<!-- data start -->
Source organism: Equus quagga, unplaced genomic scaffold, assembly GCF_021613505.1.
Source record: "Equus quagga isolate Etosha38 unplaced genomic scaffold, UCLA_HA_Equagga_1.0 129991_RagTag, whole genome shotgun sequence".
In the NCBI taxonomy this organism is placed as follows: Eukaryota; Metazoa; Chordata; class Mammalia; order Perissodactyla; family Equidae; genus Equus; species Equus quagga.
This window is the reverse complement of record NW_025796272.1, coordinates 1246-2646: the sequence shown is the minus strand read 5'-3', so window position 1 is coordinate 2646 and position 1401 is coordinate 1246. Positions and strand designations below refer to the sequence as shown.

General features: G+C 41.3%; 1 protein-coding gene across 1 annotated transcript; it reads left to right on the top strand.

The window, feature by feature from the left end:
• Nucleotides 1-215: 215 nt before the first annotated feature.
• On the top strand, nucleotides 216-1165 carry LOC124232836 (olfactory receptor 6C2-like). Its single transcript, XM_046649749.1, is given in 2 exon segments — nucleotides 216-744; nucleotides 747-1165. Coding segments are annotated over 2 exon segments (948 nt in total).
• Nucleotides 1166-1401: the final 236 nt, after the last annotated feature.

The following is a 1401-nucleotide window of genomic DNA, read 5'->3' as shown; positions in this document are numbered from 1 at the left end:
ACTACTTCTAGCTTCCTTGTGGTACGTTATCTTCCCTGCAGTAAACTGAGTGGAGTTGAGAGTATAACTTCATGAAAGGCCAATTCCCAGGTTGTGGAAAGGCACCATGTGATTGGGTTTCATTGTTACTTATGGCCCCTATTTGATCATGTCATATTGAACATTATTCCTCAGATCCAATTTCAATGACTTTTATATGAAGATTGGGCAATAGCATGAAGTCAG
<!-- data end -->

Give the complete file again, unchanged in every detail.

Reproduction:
Source organism: Equus quagga, unplaced genomic scaffold, assembly GCF_021613505.1.
Source record: "Equus quagga isolate Etosha38 unplaced genomic scaffold, UCLA_HA_Equagga_1.0 129991_RagTag, whole genome shotgun sequence".
In the NCBI taxonomy this organism is placed as follows: Eukaryota; Metazoa; Chordata; class Mammalia; order Perissodactyla; family Equidae; genus Equus; species Equus quagga.
This window is the reverse complement of record NW_025796272.1, coordinates 1246-2646: the sequence shown is the minus strand read 5'-3', so window position 1 is coordinate 2646 and position 1401 is coordinate 1246. Positions and strand designations below refer to the sequence as shown.

General features: G+C 41.3%; 1 protein-coding gene across 1 annotated transcript; it reads left to right on the top strand.

The window, feature by feature from the left end:
• Nucleotides 1-215: 215 nt before the first annotated feature.
• On the top strand, nucleotides 216-1165 carry LOC124232836 (olfactory receptor 6C2-like). Its single transcript, XM_046649749.1, is given in 2 exon segments — nucleotides 216-744; nucleotides 747-1165. Coding segments are annotated over 2 exon segments (948 nt in total).
• Nucleotides 1166-1401: the final 236 nt, after the last annotated feature.

The following is a 1401-nucleotide window of genomic DNA, read 5'->3' as shown; positions in this document are numbered from 1 at the left end:
ACTACTTCTAGCTTCCTTGTGGTACGTTATCTTCCCTGCAGTAAACTGAGTGGAGTTGAGAGTATAACTTCATGAAAGGCCAATTCCCAGGTTGTGGAAAGGCACCATGTGATTGGGTTTCATTGTTACTTATGGCCCCTATTTGATCATGTCATATTGAACATTATTCCTCAGATCCAATTTCAATGACTTTTATATGAAGATTGGGCAATAGCATGAAGTCAG